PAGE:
Aurora Cannabis Inc. will reach profitability before “any of its peers,” but the company’s chairman, Michael Singer, is declining to say exactly when that will happen.

Aurora said in January that it expected to achieve sustained earnings before interest, taxes, depreciation and amortization in the quarter ended June 30. It tempered that statement in August, saying it “continues to track toward positive adjusted Ebitda.” However, the metric has proved elusive, with Aurora reporting an adjusted Ebitda loss of $39.7 million for the quarter ended Sept. 30.

Shares tumbled as much as 18 per cent Friday to the lowest in two years.

“It has now become a core focus of our business to reach that milestone as quick as we can,” Singer said in a phone interview Friday. “We believe because of our margins and our low cost of production that we’re in a unique position to be able to deliver that to the market quicker than any of our peers.”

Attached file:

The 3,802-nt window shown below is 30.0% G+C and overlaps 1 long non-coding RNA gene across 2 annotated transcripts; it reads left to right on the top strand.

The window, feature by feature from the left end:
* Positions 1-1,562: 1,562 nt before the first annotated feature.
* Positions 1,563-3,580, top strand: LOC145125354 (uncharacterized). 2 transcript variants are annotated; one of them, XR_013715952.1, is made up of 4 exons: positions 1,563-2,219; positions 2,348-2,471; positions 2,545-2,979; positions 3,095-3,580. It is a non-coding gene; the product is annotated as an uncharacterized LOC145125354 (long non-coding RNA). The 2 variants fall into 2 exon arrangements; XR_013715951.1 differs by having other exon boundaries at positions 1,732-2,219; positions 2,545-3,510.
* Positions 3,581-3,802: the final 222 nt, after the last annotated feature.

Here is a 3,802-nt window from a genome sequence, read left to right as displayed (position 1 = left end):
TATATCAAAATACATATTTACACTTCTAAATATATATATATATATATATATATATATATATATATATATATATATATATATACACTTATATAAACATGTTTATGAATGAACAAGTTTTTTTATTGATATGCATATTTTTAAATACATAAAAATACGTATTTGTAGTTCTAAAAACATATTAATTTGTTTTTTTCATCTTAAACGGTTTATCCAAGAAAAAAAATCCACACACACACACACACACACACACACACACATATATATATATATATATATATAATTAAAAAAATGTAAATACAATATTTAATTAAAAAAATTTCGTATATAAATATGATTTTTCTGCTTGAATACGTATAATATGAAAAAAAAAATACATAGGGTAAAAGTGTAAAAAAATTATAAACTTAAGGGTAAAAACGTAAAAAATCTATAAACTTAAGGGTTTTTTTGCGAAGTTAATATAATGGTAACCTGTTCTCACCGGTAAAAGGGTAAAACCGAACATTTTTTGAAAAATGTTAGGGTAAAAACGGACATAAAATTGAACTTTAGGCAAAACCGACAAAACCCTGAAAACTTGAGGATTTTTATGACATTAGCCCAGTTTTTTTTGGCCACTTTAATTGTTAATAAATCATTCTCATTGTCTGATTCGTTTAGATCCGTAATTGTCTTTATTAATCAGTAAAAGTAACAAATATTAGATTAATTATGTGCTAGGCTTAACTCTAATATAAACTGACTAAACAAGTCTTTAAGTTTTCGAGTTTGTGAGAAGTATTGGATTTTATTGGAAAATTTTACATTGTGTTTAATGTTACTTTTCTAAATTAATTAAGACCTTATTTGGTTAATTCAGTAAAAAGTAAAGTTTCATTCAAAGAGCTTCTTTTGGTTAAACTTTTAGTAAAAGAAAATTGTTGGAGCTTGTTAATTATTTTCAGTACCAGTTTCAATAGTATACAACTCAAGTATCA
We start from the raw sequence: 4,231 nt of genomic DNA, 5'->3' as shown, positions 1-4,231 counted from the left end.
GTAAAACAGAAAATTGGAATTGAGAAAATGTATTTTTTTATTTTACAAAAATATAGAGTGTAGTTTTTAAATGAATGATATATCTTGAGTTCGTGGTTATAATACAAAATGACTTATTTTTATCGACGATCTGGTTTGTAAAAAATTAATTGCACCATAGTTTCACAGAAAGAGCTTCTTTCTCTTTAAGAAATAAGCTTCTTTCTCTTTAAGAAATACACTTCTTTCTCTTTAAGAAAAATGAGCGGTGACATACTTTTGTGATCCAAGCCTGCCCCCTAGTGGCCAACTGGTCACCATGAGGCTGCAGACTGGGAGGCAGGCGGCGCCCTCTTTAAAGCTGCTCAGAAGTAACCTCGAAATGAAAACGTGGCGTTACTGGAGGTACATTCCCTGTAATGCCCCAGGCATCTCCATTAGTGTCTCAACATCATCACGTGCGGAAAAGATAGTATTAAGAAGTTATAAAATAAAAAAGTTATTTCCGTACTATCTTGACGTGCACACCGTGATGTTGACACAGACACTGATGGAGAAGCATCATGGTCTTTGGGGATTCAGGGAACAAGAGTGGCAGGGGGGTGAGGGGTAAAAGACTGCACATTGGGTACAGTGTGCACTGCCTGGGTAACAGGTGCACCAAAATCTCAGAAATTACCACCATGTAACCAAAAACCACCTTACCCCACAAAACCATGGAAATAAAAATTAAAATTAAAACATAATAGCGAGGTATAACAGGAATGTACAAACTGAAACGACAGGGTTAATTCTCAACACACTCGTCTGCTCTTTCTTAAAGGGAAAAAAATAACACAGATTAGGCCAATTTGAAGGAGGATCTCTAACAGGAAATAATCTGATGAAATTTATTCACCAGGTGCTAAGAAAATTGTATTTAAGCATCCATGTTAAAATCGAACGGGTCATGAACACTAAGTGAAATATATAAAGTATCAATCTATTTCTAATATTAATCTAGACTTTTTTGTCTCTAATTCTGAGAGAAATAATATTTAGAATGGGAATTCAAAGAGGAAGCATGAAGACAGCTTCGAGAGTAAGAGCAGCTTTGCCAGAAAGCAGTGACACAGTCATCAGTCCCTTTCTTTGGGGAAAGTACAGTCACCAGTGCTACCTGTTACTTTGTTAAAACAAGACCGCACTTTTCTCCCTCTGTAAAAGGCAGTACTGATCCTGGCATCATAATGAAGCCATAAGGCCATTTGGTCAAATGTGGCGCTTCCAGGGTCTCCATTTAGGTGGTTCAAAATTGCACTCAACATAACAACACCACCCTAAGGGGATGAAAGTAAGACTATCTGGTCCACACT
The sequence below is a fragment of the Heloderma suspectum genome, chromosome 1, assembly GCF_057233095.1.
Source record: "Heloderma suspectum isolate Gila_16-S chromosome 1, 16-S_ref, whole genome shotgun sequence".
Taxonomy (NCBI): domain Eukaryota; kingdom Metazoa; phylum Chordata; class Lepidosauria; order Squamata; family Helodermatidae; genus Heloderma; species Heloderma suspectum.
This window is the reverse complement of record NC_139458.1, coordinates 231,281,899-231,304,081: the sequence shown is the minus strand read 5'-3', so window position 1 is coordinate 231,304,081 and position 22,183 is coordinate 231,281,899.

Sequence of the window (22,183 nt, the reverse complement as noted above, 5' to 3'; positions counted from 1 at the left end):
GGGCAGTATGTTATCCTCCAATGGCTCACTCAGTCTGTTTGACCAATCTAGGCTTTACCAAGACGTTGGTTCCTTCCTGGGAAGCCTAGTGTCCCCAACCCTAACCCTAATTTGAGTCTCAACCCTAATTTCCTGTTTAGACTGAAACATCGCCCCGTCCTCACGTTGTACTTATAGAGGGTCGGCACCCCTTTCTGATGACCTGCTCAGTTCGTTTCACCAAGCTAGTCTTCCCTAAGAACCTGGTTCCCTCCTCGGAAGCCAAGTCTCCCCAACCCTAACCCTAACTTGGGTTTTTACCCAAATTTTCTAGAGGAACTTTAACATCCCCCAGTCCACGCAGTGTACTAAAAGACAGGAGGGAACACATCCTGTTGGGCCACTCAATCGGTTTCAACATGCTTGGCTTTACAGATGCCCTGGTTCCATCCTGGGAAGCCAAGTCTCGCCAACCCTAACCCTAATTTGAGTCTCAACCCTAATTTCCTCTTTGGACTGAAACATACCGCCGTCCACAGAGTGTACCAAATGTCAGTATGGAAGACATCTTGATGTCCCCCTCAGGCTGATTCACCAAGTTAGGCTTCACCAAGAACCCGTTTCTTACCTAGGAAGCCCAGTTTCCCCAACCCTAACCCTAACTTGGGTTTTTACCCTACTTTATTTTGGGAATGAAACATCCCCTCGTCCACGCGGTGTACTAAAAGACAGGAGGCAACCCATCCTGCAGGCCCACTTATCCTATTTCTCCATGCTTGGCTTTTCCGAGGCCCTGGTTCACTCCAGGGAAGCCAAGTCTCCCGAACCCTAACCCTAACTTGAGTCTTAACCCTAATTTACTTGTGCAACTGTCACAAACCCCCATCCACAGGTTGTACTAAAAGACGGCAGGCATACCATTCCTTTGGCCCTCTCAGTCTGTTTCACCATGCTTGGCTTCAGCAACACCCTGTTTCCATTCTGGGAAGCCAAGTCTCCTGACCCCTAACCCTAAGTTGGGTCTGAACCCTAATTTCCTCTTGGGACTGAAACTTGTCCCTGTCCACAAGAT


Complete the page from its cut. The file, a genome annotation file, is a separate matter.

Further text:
It cost Aurora 85 cents to produce a gram of pot in the quarter, and the company reported cannabis gross margins of 58 per cent. Both metrics are among the best in the industry.

But a slow rollout of storefronts in Canada’s newly legal recreational market, particularly in the province of Ontario, has weighed on the entire sector. On Thursday, Canopy Growth Corp. reported revenue that missed the lowest analyst estimate and booked a large restructuring charge.

Aurora took steps to shore up its balance sheet in the quarter, including suspending construction at two facilities and giving holders of its convertible debentures due in March the option to convert early.

“The market was concerned about where we would get the cash to settle that liability,” Singer said. “I think that’s gone a long way to strengthen our balance sheet.”

Aurora continues to negotiate with potential partners for the U.S. market and expects to make an announcement sometime in calendar 2020, he added.